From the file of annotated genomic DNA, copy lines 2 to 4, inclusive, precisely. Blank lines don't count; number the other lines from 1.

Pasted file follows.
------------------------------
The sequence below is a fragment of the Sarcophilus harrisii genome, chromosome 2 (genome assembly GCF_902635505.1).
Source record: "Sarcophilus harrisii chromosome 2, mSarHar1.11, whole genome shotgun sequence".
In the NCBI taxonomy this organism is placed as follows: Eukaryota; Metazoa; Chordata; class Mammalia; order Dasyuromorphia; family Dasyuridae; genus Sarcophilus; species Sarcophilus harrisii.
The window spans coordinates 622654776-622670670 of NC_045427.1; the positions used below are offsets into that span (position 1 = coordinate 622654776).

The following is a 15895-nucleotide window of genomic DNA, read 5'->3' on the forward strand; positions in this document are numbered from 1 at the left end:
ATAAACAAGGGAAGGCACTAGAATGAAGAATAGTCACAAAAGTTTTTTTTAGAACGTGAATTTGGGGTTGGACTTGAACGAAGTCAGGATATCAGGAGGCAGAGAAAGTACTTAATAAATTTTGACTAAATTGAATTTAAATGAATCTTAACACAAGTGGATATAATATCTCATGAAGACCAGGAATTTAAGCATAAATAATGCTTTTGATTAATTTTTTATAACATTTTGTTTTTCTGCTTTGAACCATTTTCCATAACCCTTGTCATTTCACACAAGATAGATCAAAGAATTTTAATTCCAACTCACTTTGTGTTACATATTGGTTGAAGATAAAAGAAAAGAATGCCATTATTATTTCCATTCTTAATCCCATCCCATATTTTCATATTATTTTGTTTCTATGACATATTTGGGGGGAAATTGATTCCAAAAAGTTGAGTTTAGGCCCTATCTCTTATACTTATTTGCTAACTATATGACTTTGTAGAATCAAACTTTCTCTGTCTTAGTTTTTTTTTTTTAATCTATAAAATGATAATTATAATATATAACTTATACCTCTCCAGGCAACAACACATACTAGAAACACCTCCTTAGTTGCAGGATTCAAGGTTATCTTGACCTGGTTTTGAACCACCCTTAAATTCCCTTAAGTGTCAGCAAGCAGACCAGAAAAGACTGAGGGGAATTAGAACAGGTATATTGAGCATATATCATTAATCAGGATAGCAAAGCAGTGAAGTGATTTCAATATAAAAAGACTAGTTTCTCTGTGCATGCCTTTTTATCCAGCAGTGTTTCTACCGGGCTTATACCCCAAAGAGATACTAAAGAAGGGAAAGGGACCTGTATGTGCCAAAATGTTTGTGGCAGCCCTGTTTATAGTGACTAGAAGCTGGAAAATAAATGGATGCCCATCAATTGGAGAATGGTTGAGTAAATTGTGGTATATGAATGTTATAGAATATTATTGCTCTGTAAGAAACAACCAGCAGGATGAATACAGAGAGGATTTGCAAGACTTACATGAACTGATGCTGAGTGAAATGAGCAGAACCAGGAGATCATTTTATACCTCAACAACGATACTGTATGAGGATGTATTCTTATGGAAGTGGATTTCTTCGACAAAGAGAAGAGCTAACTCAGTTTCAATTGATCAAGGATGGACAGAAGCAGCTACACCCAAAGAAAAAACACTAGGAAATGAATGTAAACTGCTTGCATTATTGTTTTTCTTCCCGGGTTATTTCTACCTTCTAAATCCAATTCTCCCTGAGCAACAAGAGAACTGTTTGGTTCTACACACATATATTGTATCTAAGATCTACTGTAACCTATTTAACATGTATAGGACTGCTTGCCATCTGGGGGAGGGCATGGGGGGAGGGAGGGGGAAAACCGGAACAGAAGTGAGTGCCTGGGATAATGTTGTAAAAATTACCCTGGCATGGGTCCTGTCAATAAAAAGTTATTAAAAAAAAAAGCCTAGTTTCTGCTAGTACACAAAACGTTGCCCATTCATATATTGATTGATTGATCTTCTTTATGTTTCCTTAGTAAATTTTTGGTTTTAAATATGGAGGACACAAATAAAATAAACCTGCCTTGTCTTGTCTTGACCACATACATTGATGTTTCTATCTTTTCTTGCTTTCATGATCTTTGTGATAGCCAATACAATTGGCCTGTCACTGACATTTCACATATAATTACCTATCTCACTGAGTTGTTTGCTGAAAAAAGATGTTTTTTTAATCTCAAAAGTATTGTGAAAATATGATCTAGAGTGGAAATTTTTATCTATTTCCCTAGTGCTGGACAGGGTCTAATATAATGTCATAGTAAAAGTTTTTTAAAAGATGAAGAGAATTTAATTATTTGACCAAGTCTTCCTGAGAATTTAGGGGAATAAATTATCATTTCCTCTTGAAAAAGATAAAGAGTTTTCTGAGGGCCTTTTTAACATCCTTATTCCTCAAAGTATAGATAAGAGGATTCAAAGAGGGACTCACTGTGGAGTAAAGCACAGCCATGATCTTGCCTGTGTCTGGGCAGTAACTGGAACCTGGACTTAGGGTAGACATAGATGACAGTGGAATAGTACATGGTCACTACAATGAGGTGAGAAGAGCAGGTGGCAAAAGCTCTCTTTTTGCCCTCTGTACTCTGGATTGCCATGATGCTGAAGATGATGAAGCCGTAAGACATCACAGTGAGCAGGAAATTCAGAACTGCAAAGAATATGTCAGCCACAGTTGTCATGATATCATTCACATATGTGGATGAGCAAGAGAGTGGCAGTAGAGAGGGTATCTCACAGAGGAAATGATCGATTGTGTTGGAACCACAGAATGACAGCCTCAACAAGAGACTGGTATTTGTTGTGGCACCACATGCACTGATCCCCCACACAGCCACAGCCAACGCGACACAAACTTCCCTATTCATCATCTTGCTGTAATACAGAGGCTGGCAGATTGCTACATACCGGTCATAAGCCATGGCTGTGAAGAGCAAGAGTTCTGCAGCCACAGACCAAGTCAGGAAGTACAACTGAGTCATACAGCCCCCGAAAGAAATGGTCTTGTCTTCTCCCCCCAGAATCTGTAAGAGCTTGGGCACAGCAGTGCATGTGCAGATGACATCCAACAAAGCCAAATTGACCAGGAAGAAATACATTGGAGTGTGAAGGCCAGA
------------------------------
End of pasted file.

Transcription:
Source record: "Sarcophilus harrisii chromosome 2, mSarHar1.11, whole genome shotgun sequence".
In the NCBI taxonomy this organism is placed as follows: Eukaryota; Metazoa; Chordata; class Mammalia; order Dasyuromorphia; family Dasyuridae; genus Sarcophilus; species Sarcophilus harrisii.
The window spans coordinates 622654776-622670670 of NC_045427.1; the positions used below are offsets into that span (position 1 = coordinate 622654776).